Petus, C., Collier, C., Devlin, M., Rasheed, M., McKenna, S. (2014). Using MODIS data for understanding changes in seagrass meadow health: A case study in the Great Barrier Reef (Australia). Marine Environmental Research 98, 68-85.

    Rasheed, M.A., McKenna, S.A., Carter, A.B., Coles, R.G. (2014). Contrasting recovery of shallow and deep water seagrass communities following climate associated losses in tropical north Queensland, Australia. Marine Pollution Bulletin , 83, 491-499

    Macreadie, P.I., Schliep, M.T., Rasheed, M.A., Chartrand, K.M., Ralph, P.J. (2014). Molecular indicators of chronic seagrass stress: A new era in the management of seagrass ecosystems? Ecological Indicators 38, 279-81.

    Petrou K, Jimenez-Denness I, Chartrand KM, McCormack C, Rasheed M.A., Ralph PJ. (2013). Seasonal heterogeneity in the impact of air-exposure on the photophysiology of two tropical intertidal seagrass species (Zostera muelleri and Halophila ovalis). Marine Ecology Progress Series Vol. 482 93-106.

    Unsworth, K.F, Rasheed, M.A., Chartrand, K.M. and Roelofs, A.J. (2012). Solar radiation and tidal exposure as environmental drivers of Enhalus acoroides dominated seagrass meadows. PLoS ONE 7(3): e34133. doi:10.1371/journal.pone.0034133.

    Grech, A., Chartrand-Miller, K., Erftemeijer, P., Fonseca, M., McKenzie, L., Rasheed, M.A., Taylor, H. and Coles, R. (2012). A comparison of threats, vulnerabilities and management approaches in global seagrass bioregions. Environmental Research Letters 7(2): 024006 (8pp) doi:10.1088/1748-9326/7/2/024006.

    Taylor, H.A. and Rasheed, M.A. (2011). Impacts of a fuel oil spill on seagrass meadows in a subtropical port, Gladstone, Australia – The value of long-term marine habitat monitoring in high risk areas. Marine Pollution Bulletin 63: 431-437.

    Coles RG, Grech A, Rasheed, MA, McKenzie LJ, Unsworth RKF, Short F (2010). Seagrass ecology and threats in the tropical Indo-Pacific bioregion Chapter 9 In: Pirog RS (ed) 2010) Seagrass: Ecology, Uses and Threats Editors. 2010 Nova Science Publishers, Inc ISBN: 978-1-61761-987-8.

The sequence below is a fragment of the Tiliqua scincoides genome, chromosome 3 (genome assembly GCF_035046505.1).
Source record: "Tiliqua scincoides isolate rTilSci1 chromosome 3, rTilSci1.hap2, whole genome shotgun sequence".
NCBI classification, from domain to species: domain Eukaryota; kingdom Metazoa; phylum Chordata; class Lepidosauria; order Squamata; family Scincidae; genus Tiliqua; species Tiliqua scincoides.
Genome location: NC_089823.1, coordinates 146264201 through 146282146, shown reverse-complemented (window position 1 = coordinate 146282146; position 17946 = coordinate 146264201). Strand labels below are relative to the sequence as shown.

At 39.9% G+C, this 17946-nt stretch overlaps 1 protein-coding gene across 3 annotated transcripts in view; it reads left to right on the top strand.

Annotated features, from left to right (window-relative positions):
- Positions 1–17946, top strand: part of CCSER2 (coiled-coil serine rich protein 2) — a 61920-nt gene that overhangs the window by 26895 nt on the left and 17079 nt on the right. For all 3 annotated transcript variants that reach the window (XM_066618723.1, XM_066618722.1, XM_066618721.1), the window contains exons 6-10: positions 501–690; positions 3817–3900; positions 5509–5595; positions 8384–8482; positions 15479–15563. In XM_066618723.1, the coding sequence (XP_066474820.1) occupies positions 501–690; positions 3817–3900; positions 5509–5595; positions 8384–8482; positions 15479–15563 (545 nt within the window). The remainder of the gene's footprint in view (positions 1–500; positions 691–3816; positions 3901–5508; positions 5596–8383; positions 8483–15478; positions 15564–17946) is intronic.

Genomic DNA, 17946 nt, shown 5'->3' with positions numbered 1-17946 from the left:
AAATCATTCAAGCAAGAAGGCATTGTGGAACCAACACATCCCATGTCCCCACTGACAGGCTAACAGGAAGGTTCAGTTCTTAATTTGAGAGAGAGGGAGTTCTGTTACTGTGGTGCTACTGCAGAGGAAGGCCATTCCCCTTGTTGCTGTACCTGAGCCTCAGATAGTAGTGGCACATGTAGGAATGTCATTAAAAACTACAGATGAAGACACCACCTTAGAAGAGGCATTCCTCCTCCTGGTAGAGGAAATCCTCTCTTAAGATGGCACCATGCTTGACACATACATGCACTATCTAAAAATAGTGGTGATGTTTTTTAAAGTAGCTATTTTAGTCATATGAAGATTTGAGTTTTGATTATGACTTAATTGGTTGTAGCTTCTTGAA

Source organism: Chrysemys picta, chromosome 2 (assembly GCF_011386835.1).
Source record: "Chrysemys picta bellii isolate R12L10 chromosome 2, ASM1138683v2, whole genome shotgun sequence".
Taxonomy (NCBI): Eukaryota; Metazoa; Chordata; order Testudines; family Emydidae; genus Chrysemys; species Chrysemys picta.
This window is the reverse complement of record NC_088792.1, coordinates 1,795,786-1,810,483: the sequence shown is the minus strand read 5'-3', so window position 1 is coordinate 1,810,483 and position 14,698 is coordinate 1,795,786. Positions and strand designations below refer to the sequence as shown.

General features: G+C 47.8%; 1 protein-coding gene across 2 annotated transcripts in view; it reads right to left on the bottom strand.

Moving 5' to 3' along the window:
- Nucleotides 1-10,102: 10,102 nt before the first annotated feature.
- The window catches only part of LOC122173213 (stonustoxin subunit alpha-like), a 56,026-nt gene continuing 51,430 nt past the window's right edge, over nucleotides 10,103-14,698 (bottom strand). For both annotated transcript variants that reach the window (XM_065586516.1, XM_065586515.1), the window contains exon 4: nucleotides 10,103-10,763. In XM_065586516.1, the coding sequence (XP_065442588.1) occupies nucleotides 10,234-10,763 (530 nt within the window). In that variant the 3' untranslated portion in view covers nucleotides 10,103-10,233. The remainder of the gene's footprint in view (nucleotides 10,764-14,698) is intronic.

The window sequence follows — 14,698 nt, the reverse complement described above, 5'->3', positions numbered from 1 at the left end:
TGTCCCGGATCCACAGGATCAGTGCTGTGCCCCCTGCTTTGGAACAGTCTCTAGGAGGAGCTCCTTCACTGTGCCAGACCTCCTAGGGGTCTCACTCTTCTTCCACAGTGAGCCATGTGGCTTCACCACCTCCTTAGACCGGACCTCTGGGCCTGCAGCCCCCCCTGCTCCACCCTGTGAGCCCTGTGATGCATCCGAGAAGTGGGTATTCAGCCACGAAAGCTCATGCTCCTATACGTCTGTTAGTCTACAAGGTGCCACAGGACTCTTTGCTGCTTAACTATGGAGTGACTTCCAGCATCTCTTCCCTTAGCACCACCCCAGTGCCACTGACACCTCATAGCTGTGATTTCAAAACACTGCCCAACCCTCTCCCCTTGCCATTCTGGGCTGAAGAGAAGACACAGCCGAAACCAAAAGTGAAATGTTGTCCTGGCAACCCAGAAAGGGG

Rasheed, M.A. and Unsworth, R.K.F. (2010). Long-term climate-associated dynamics of a tropical seagrass meadow: implications for the future. Marine Ecology Progress Series 422: 93-103.

    How is the monitoring program conducted?

    Seaweed in hand_largerFor each location the basic monitoring program design and approach is the same. The basic program involves conducting a baseline description of all seagrasses and then conducting an annual monitoring program of representative seagrass areas or meadows during the peak time for seagrass distribution and abundance.  However, the program is flexible enough that depending on the port and the issues that need to be addressed, additional information and sampling is performed at some sites and times. The frequency of sampling and the addition of extra parameters to the monitoring program occur in response to planned developments or expansions in the port or where seagrass condition has deteriorated and is of concern. This ability to scale up the program is one of the keys to its success.

    Assessing seagrass habitat from a helicopter

    The key variables used in the basic program to measure seagrass change are:

    1. Area of seagrass meadows
    2. Above-ground biomass (density) of seagrass
    3. Species composition changes


      Key research scientists

      Dr Michael Rasheed
      , Skye McKenna, Catherine Bryant, Katie Chartrand, Dr Jessie Jarvis, Dr Paul York, Alexandra Carter, Jaclyn Davies, Dr Robert Coles